The concordance correlation coefficient (CCC) was used to assess agreement between human and machine segmentations for all LV metrics [28]. Intra-observer re-read variability (between pairs of identical scans) and scan-rescan variability (two separate scans of the same patient) were quantified using the within-subject coefficient of variation (CoV), calculated by the root mean squared method, and using n = 10,000 bootstrap samples to estimate standard errors and confidence intervals [29,30,31]. Mean absolute differences and Bland–Altman coefficients were also calculated for completeness. Sample size required to detect a clinical change was derived from the standardized difference for each LV metric with a power of β = 0.9 at a significance level of α = 0.05. The minimal detectable change between two scans was calculated by 1.96 x √2 × standard error of measurement (SEM).



Human LV analysis took a median 13 min (interquartile range: 9–19 min) per study. Machine analysis took 20 s on a conventional workstation with NVIDIA GTX 1080Ti graphical processing unit.

Machine mis-segmentations were identified in the combined dataset of 72 of 34,486 (1 in 479) images [9 of 5058 in the Precision dataset and 63 of 29,428 in the Generalizability dataset]. Errors were seen in rare scenarios not encountered in training and in cases where contextual information assimilated by the human expert, was missed by the machine—examples include ventricular thrombus, artifact, effusions, poor image piloting, and unusual extracardiac findings (Fig. 6). There was also occasional over- or under-segmentation of the basal slice, caused by a change in breath-hold position between short- and long-axis acquisition.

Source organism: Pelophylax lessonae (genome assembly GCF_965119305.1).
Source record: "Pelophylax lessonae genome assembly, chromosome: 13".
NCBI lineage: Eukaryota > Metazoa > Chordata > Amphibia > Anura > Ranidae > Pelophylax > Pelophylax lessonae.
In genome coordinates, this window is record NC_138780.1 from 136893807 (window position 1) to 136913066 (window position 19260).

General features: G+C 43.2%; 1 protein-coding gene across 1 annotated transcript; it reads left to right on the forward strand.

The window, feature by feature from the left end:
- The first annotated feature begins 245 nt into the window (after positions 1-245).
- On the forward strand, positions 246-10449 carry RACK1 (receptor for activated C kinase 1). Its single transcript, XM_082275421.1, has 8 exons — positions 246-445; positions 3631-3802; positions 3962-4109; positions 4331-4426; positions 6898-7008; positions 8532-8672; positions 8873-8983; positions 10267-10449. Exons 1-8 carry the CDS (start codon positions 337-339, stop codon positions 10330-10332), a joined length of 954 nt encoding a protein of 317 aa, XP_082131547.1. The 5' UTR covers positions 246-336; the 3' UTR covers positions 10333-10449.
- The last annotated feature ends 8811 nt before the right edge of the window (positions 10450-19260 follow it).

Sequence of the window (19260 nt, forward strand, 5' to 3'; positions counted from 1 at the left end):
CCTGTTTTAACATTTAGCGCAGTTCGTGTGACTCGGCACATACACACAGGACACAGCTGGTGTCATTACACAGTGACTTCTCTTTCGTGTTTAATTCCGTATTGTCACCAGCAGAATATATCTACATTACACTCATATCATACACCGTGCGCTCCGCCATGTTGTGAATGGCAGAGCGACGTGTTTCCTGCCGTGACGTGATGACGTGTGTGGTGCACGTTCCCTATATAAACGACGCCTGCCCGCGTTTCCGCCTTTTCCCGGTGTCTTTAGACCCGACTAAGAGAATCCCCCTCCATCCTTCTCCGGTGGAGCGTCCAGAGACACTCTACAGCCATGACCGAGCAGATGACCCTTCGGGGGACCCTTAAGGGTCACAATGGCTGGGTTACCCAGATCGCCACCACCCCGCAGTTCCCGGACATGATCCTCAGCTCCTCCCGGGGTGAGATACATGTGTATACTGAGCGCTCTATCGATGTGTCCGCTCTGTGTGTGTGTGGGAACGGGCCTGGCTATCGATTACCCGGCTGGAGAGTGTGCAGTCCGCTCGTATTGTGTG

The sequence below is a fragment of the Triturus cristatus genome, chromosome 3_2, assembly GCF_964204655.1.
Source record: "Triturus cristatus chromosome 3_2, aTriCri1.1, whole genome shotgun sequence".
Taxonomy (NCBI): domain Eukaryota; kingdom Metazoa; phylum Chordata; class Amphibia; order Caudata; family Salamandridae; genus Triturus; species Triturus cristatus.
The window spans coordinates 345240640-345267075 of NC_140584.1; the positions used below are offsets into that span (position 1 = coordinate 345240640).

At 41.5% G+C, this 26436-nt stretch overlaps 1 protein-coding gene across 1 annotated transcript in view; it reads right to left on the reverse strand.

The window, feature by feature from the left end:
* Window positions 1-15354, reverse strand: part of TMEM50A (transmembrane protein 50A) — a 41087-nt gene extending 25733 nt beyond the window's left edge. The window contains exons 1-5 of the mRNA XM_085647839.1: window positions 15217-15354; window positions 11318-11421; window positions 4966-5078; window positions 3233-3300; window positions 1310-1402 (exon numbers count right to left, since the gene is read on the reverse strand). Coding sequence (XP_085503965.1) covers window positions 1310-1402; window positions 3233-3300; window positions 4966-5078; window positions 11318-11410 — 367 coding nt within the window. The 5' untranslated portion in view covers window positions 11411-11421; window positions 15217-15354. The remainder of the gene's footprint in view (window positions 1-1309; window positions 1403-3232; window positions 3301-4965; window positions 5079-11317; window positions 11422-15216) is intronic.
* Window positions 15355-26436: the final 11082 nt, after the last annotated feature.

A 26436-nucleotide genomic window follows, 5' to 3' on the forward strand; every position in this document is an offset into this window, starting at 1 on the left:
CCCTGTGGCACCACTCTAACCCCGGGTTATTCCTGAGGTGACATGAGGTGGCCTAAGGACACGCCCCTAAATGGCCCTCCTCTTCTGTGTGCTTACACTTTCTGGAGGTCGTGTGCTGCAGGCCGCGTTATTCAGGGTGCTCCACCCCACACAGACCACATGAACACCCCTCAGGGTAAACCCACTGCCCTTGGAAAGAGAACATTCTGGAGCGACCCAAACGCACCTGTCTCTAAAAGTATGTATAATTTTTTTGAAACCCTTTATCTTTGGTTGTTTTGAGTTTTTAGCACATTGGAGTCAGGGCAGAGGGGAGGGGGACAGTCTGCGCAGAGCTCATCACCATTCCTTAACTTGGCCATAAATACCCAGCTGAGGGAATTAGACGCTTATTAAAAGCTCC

Fig. 6
figure 6

Example segmentations by machine learning algorithm. Top row: a pair of diastole images from the scan:rescan dataset that has been segmented by the automated algorithm. Note that the LV metrics are not exactly the same due to intrinsic variability in how slices are prescribed. Bottom left: example of an error (1 in 479 error rate) where laminar thrombus had been mis-identified as myocardium since this had not been ‘seen’ in the training data before. Bottom right: a mis-segmentation due to a pericardial effusion

cvi42 had a mis-segmentation rate of 89 in 5,058 (1 in 57) images on the Precision dataset, mostly because of missing contours, particularly at the base.

Measurement bias

The LV metrics (LVEDV, LVESV, LVEF, LVM) derived from human and machine segmentations were highly correlated on the test (precision) dataset with a CCC range of 0.94 to 0.95. Absolute measurement differences between human and machine methods on the precision dataset were (LVEDV − 12 mls; LVESV − 3 mls; LVEF − 2%, LVM + 9 g)—see Additional file 1: Table S3. Because of the discrepancy, an algorithm-specific reference range was calculated as described below.

Measurement precision

Human intra-observer re-read variability (Fig. 7; Additional file 1: Table S4), had coefficient of variation (CoV) of LVEDV 3.2%, LVESV 7.6%, stroke volume 6.1%, LVEF 5.1%, LVM 3.9%. For machine, CoV were all 0% because the algorithm is deterministic. Scan-rescan CoV (Fig. 7) was significantly larger for human compared to machine across all parameters except for ESV, which was equivalent (for example LVEF 6.0% vs 4.2%, LVM 4.8% vs 3.6%; both P < 0.05). The increased machine precision translates to a better minimal detectable change (LVEF 8.7% to 7.0%; LVM 19.2 g to 13.7 g) and a potential reduction in clinical trial sample size by 46% if LVEF was used as an endpoint (see Additional file 1: Table S5). cvi42 software precision was significantly inferior to both human and machine for LV metrics (for example, LVEF 10.4%, LVM 8.8%; all p < 0.001 compared to both human and machine).

Fig. 7
figure 7